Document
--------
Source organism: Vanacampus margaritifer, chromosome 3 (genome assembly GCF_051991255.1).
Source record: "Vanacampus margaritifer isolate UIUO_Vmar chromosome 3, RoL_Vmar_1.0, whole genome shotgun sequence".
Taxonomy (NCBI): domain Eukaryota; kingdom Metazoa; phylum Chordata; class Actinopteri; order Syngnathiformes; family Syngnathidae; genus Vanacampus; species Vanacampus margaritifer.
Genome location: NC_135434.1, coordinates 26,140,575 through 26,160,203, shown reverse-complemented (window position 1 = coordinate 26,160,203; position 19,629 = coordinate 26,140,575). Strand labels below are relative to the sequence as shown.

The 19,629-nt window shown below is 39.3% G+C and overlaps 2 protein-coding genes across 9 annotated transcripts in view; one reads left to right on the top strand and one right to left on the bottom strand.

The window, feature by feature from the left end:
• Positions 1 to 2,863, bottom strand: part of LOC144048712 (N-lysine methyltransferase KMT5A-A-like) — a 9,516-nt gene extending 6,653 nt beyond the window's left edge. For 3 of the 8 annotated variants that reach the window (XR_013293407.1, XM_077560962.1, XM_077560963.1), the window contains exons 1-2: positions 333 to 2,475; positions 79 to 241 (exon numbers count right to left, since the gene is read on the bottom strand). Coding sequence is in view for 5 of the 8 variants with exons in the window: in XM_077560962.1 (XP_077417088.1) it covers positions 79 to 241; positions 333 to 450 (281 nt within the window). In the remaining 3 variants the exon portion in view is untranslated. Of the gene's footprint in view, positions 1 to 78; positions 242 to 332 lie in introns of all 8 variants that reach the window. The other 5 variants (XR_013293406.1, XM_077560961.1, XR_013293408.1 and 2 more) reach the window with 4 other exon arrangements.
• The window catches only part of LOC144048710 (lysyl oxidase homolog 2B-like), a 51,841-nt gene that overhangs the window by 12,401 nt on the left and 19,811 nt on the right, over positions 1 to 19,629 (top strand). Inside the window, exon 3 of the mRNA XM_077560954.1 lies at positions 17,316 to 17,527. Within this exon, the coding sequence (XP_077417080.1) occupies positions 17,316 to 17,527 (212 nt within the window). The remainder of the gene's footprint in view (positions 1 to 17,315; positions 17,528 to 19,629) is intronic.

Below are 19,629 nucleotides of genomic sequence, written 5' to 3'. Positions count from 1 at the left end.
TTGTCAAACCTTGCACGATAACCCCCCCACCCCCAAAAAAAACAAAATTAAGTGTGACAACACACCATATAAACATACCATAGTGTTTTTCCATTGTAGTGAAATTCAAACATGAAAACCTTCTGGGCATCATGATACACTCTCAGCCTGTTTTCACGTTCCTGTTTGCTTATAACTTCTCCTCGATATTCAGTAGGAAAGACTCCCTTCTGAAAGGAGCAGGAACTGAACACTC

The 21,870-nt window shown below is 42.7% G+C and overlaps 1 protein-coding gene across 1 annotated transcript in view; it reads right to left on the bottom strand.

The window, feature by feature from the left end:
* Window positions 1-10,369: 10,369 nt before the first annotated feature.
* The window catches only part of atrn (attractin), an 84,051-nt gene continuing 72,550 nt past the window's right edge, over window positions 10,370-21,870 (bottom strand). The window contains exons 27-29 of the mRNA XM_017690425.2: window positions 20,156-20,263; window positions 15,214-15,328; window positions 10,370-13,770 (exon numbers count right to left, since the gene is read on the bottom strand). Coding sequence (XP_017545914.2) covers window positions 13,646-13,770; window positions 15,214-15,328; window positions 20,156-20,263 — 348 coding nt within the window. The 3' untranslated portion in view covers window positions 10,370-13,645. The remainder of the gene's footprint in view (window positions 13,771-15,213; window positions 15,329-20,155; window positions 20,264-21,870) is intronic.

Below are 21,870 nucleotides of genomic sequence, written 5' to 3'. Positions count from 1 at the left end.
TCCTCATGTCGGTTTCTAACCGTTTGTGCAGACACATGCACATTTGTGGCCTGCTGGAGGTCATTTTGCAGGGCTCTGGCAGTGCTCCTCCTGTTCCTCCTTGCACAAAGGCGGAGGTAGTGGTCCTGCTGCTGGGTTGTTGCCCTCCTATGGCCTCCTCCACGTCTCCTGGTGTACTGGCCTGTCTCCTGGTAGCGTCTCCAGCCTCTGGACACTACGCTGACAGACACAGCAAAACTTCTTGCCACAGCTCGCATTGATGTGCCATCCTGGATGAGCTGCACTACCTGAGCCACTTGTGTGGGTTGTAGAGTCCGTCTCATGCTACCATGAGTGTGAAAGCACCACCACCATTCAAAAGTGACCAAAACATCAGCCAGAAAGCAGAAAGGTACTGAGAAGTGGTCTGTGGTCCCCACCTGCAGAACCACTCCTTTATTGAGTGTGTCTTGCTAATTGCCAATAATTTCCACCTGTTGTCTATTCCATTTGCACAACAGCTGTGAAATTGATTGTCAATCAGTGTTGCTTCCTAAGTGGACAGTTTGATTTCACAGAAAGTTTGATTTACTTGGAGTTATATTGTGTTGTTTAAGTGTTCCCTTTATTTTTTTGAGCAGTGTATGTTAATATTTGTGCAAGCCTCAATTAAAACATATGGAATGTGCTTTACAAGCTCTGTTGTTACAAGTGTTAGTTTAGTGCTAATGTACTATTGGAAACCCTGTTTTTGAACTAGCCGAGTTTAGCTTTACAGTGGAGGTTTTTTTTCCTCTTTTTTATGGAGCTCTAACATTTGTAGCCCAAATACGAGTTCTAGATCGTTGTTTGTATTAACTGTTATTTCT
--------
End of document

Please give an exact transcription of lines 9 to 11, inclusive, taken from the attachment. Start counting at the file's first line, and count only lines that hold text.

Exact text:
Below are 19,629 nucleotides of genomic sequence, written 5' to 3'. Positions count from 1 at the left end.
TTGTCAAACCTTGCACGATAACCCCCCCACCCCCAAAAAAAACAAAATTAAGTGTGACAACACACCATATAAACATACCATAGTGTTTTTCCATTGTAGTGAAATTCAAACATGAAAACCTTCTGGGCATCATGATACACTCTCAGCCTGTTTTCACGTTCCTGTTTGCTTATAACTTCTCCTCGATATTCAGTAGGAAAGACTCCCTTCTGAAAGGAGCAGGAACTGAACACTC

The 21,870-nt window shown below is 42.7% G+C and overlaps 1 protein-coding gene across 1 annotated transcript in view; it reads right to left on the bottom strand.